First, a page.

I understood by the "Average" values, but what does it mean by the "Minimum" & "Maximum" values in the IOmeter results.
Does "Maximum" means that LUN or Pool is capable of handling upto that much IOPs?
What does "Maximum" MB/s value means w.r.t to that LUN or Pool?
So looking at the results for DISK (mapped drive) what does below values means?
Read IOPs: 118112
Write IOPs: 50982
Average Response Time: 5.32
Maximum Response Time: 1500
Here I want to know below;
1) What is the Maximum IOPs that my LUN/POOL can handle
2) What is the lowest Response Time that my LUN/POOL can achieve
3) What is the Maximum bandwidth my LUN/POOL can handle
IOPs: 187.82 - this means the disk was able to handle 187 IOs per second
Read IOPs: 118112 - this is the total number of Read IO's
Write IOPs: 50982 - this is the total number of Write IO's
MBpS: 98.47 - this is the bamdwidth - the MB per secind
Average Response Time: 5.32 - this is the average response time of all the IOPS divided by the time of the test
Maximum Response Time: 1500 - this is the longest time that an individual IO took
1) What is the Maximum IOPs that my LUN/POOL can handle - that depends on the IO Size and the type of IO (reads or write) and the mix of Reads vs Writes and the randomness of the IO.
2) What is the lowest Response Time that my LUN/POOL can achieve - see answer for #1 - it all depends on a lot of factors
3) What is the Maximum bandwidth my LUN/POOL can handle - same as #2
In general we can not provide specific performance for a Pool as the performance of the pool depends on a lot of factors (see above) and what the requirements are for response time. If you don't care what the response time is, then the maximum Throughput (IOPS) or Bandwidth (MB/s) can be high. If you have a response time requirement, for example, response times must be less than 10ms, then the Throughput/Bandwidth will be lower.
I've attached two documents that will help explain this.
Actually I framed my question differently, my fault.
I know there are a lot factors that depends on. But on these IOmeter values, can I relate like below to get rough idea;
Note: I have taken 512kb file size with 70-30 Read-Write ratio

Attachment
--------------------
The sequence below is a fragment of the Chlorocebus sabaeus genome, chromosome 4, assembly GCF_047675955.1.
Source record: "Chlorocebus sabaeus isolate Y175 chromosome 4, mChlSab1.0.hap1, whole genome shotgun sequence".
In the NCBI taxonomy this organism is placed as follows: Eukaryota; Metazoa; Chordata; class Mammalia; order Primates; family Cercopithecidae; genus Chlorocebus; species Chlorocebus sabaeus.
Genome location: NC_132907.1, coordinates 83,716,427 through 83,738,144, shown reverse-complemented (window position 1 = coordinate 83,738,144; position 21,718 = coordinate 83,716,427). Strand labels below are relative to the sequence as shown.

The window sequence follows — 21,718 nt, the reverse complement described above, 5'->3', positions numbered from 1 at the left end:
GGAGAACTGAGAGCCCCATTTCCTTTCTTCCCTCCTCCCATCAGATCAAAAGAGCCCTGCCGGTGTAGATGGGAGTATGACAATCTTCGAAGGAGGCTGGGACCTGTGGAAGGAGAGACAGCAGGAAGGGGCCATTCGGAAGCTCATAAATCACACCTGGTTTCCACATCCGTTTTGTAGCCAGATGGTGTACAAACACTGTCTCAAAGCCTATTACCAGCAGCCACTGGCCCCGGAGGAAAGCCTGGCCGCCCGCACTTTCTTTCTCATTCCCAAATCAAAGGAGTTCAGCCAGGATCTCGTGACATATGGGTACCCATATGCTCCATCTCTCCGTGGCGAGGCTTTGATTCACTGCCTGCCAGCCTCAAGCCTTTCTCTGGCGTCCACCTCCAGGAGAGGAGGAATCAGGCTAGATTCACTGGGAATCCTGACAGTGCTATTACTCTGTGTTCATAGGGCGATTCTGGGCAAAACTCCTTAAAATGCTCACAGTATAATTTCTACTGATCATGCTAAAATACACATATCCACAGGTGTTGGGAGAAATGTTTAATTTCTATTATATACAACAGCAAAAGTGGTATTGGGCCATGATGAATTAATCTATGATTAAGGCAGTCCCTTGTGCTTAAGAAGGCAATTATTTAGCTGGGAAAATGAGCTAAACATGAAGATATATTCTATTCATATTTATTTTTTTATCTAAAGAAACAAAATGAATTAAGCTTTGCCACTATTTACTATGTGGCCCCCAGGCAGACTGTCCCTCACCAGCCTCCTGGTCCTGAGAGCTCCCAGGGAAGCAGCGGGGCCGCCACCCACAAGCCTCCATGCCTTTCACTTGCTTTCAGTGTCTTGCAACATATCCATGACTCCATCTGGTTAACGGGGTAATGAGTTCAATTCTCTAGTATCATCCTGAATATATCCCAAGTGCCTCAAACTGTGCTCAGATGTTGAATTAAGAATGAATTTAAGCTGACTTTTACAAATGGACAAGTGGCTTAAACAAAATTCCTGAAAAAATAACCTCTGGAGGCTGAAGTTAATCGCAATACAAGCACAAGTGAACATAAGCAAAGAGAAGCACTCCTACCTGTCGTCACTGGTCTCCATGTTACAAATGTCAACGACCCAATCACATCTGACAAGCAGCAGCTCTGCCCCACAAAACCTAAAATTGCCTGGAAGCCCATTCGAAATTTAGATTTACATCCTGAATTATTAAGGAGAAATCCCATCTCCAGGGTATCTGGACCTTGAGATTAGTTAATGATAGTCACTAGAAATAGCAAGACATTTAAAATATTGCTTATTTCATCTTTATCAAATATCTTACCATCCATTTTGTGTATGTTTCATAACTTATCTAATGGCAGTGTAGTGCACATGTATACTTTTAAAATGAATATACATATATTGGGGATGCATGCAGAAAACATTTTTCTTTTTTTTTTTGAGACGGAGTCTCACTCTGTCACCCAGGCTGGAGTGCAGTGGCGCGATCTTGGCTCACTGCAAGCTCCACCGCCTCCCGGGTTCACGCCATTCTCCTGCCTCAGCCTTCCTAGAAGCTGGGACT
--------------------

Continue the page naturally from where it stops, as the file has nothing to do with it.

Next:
1) IOPs: 187.82 = 187.82 * (total disks in RAID 6 where my CIFS share exist) = 187.82 * 8 = ~ 1500 IOPs
So is my current RAID 6 capable of handling ~ 1500 IOPs ?
2) MBpS: 98.47
So is my current RAID 6 capable of handling ~ 98 MBpS of traffic?
3) Latency: 5.32 ms
So my current RAID 6 can handle ~ 5.32 ms of latency, not below that?
When you run IOmeter and select a disk, that disk on the array is one device (at least if this is a Block configurations - the LUN which is in a Pool) and the IOPS (187.82) is what the LUN can handle, not the individual physical disks under the LUN that make up the Pool. For FILE it's a bit different as File takes a LUN(s) and creates a file system on the array and then presents that to a host as a device (I think this is correct - I'm not a File person). That File system may behave differently than a LUN on the Block side.
If you have 8 physical disks in the Pool using Raid 6, then you have a 6+2 configuration. Each individual disk can handle about 80 IOPS. So the total Pool can handle about 8 (disks) * 80 IOPS = 640 IOPS for the Pool. The 80 IOPS is based on a small block (less than 32KB IO Size), random IO (combination of Reads and Writes 70/30) workload. If you increase the IO Size, then IOPS will be less, but Bandwidth increases. Check page 115 in the "EMC Unified Storage Best Practices for Performance and Availability - Common Platform and Block Storage 31.5 — Applied Best Practices.pd" document that I attached in my last post.
I agree with your later theoretical calculation. This is what I showed to my manager in the very beginning, but my manager wanted realistic figures.
So I posted in this community for any such tool, for which IOmeter is ok.
Now, about the realistic numbers, that also I got from IOmeter,
But difficulty is interpreting the results, where I am getting confused.
How to interpret these results which I have tested on CIFS share (mapped as network drive to one of the VM). And I ran IOmeter from this VM on ONLY this mapped CIFS share.
Please help me understand my results based on 512kb, 70-30 read / write ratio.
Sorry - been tied up.
The results are a from a benchmark that does not really represent real world performance as it's not likely that your applications will be a consistent stream of data all the same IO size and type (read/write). What a benchmark provides is at best an idea of what the array is capable of - sort of like what's the fastest performance that the array can provide. From this benchmark you could say that under these specific conditions, the performance of the array will be this. It's a starting point from where you would know that this is the best that can be achieved under these test conditions.
Your applications would not behave in the same manner, so when you start using the array for real applications the level of performance would be less than what you can get on a benchmark. What you do know from this benchmark is that the level of performance is X.
Once you start to use the array with real applications then you will need to understand how to configure the array and the File side for beset performance. There are a number of White Papers (I've attached the ones for the Block side) for File performance that you'll need to review in order to get the best performance from the File configuration. I'm not a File expert so I'm not able to provide advice on how to setup the File side for best performance.
I'd suggest that you look on the support.emc.com site for White Papers for configuring the File for best performance. How you setup the array will determine the level of performance that you can achieve.